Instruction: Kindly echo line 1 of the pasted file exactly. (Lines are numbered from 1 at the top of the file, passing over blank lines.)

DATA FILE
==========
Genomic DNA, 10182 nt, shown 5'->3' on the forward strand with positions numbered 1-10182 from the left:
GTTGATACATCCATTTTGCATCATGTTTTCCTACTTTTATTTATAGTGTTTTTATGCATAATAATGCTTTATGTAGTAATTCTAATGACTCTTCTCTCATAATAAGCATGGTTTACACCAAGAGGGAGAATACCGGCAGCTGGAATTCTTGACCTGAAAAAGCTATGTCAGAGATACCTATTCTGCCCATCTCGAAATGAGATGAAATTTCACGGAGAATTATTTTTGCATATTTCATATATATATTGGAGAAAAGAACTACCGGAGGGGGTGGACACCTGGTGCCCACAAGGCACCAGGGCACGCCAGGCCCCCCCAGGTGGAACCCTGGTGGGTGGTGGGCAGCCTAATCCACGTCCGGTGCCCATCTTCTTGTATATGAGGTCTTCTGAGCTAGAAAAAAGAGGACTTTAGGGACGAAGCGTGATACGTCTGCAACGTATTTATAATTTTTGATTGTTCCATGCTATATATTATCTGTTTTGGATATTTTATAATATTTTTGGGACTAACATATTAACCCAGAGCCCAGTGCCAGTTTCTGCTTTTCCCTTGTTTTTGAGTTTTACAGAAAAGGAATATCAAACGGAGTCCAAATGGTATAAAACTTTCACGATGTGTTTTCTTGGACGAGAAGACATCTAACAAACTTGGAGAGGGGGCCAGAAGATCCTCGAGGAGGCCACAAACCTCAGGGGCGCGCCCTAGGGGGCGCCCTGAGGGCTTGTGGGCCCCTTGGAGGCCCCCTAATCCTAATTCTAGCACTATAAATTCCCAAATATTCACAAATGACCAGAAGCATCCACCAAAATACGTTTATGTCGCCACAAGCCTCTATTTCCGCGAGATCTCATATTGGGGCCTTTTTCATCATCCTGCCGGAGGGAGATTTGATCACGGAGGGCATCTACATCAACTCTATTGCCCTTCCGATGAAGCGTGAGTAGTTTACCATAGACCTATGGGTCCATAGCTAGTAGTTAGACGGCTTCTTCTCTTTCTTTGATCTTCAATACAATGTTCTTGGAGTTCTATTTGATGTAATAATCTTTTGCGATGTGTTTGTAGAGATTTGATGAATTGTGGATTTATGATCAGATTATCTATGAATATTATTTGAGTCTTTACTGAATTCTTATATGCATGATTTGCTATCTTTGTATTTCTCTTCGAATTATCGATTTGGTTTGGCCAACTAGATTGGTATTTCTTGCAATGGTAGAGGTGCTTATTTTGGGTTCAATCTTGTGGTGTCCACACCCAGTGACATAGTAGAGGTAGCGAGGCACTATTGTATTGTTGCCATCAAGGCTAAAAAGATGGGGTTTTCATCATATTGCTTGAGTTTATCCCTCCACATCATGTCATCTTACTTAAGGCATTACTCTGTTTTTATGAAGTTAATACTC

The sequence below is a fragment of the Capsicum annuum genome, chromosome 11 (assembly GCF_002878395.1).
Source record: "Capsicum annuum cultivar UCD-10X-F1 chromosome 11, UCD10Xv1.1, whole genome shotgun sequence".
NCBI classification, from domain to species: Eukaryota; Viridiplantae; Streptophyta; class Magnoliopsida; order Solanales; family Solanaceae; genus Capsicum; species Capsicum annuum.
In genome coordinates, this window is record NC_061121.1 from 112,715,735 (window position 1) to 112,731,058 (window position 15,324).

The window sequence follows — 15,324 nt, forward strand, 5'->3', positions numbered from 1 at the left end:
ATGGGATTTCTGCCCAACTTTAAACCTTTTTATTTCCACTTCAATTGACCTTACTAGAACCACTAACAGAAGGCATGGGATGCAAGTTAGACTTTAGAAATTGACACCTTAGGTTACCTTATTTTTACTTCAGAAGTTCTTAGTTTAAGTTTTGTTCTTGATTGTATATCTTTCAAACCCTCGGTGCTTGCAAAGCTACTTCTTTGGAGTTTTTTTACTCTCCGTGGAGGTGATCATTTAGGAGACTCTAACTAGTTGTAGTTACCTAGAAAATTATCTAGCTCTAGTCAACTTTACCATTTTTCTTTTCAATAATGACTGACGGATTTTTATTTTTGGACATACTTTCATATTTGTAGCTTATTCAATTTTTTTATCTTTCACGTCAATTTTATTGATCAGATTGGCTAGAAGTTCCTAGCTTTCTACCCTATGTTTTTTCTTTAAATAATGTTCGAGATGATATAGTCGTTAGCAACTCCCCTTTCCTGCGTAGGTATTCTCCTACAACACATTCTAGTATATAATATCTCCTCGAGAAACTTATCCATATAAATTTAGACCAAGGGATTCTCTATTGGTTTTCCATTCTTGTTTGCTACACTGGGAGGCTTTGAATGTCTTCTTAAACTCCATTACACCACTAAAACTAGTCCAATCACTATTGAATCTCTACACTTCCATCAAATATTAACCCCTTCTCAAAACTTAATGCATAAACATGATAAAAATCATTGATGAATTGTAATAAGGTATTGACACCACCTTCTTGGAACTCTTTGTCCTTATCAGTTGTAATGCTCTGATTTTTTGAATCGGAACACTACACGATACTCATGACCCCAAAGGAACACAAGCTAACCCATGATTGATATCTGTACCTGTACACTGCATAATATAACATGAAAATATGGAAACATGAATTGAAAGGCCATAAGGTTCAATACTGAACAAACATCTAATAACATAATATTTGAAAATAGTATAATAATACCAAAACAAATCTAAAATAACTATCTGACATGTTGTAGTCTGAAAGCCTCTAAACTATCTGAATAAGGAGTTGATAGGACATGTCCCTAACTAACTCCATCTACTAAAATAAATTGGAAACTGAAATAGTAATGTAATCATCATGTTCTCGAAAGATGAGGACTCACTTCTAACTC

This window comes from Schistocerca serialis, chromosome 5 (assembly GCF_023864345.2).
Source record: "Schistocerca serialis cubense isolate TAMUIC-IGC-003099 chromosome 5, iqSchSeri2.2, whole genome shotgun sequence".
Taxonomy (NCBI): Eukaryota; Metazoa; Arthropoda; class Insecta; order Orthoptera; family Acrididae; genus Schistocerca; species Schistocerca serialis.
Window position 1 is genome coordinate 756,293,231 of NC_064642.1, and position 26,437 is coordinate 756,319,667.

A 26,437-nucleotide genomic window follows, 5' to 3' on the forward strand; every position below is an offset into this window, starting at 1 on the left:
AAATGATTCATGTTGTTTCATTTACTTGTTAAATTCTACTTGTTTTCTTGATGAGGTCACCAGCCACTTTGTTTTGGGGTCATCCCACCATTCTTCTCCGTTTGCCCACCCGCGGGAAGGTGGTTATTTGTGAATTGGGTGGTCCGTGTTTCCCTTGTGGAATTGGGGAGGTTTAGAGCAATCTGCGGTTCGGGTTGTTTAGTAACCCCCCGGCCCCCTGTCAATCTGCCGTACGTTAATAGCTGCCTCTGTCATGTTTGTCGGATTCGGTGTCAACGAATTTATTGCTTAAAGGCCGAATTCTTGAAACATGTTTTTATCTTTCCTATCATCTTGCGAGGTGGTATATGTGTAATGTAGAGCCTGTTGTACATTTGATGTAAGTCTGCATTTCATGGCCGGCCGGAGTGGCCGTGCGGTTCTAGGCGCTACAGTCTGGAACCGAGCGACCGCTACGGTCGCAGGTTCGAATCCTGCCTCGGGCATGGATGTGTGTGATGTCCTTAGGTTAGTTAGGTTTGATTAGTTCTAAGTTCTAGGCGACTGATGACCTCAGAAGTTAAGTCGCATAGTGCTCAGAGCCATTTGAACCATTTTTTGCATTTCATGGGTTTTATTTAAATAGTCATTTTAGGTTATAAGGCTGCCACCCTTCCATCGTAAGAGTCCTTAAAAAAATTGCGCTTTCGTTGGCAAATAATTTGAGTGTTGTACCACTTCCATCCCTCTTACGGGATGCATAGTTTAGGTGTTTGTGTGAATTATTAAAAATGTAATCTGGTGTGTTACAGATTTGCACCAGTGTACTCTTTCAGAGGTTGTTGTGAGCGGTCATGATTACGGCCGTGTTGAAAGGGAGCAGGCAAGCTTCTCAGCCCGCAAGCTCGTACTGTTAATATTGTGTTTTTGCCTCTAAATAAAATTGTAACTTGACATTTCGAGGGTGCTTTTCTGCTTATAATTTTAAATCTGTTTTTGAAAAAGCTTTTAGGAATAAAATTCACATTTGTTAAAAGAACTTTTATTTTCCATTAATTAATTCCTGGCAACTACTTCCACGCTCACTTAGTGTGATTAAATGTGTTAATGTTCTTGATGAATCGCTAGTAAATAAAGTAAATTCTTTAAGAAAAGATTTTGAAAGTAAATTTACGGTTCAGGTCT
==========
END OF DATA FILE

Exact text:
Genomic DNA, 10182 nt, shown 5'->3' on the forward strand with positions numbered 1-10182 from the left: